If the education system has done a poor job teaching civics it is a lesson that has not been lost on reporters who are assigned to important stories without the proper grounding.  Just before opening arguments in the 2005 Michael Jackson molestation trial in Santa Maria, California a reporter from the Los Angeles market asked me, “Which side goes first?”  They truly had no idea; clearly they had not even watched enough episodes of “Law and Order”.  It is a simple thing, and they should have known – but they didn’t – and the amount of other, missing information was daunting.  This was a person who would go on to report the trial, assumed to be some one with knowledge, and yet they were vastly out of their league reporting anything but a fender bender.  Or new stamps.

Should we be surprised that we have created a generation of idiots?  Hardly.  In entertainment this is an audience who watches programs such as “Are you smarter than a 5th grader?”  Why we set the bar so low, not even at the junior high school level, is probably because we have little conviction the adults in the audience would be competitive if the curriculum was more challenging.

News today is in an economic crisis.  Networks are closing their overseas bureaus preferring to simplify and voice over material from bases in London.  Former CBS correspondent Tom Fenton warned of the consequences of this in his book Bad News: The Decline of Reporting, the Business of News, and the Danger to Us All.  What was bad then (2005) as overseas bureaus were closed and reporters on the ground in distant lands were fired is being replicated today by ABC News in the United States.  One cannot cover news as if it is an exercise in distance learning.  Nothing can be substituted for feet on the ground, eyes on the scene local knowledge of the people and institutions making important decisions and creating news.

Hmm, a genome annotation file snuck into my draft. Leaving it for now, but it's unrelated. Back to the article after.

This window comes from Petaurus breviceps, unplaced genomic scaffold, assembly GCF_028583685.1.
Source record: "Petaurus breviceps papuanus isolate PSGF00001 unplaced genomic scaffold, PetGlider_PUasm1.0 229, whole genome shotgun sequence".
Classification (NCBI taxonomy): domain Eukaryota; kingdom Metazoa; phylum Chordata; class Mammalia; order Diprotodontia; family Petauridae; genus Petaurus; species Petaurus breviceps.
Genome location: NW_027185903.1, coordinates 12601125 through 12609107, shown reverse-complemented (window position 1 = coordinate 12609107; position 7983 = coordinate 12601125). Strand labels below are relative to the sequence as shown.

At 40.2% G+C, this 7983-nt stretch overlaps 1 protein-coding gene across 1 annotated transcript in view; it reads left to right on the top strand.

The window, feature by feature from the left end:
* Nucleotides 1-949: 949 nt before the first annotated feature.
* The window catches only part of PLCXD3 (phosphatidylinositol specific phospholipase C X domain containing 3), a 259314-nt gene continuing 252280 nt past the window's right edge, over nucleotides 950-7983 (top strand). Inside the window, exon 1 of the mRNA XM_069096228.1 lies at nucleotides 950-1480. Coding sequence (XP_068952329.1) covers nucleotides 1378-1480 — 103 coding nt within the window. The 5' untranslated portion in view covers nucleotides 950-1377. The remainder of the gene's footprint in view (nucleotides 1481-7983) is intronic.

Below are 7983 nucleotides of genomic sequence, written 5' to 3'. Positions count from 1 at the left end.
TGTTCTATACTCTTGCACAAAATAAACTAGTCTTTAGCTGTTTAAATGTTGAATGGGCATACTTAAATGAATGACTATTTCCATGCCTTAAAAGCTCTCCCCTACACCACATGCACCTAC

The point is this — when confronted by a survey that the audience doesn’t trust its sources of news is really not that unexpected.  Distressing to professional news people – yes, it should be.  Distressing to any one who cares about an educated public, yes!  it should be too.  But is it the fault of news, per se?  Partially of course.  The blame or responsibility for this is at the feet of a society which doesn’t really seem to value its news, or any one that gives lip service to news instead of really understanding and wanting to be taxed with serious substance, instead of the pabulum that has passed as news for so long?

There is blame for many – for education systems that don’t teach the value of news and information; for individuals who shun anything but infotainment, and then participate in surveys to say they don’t trust news.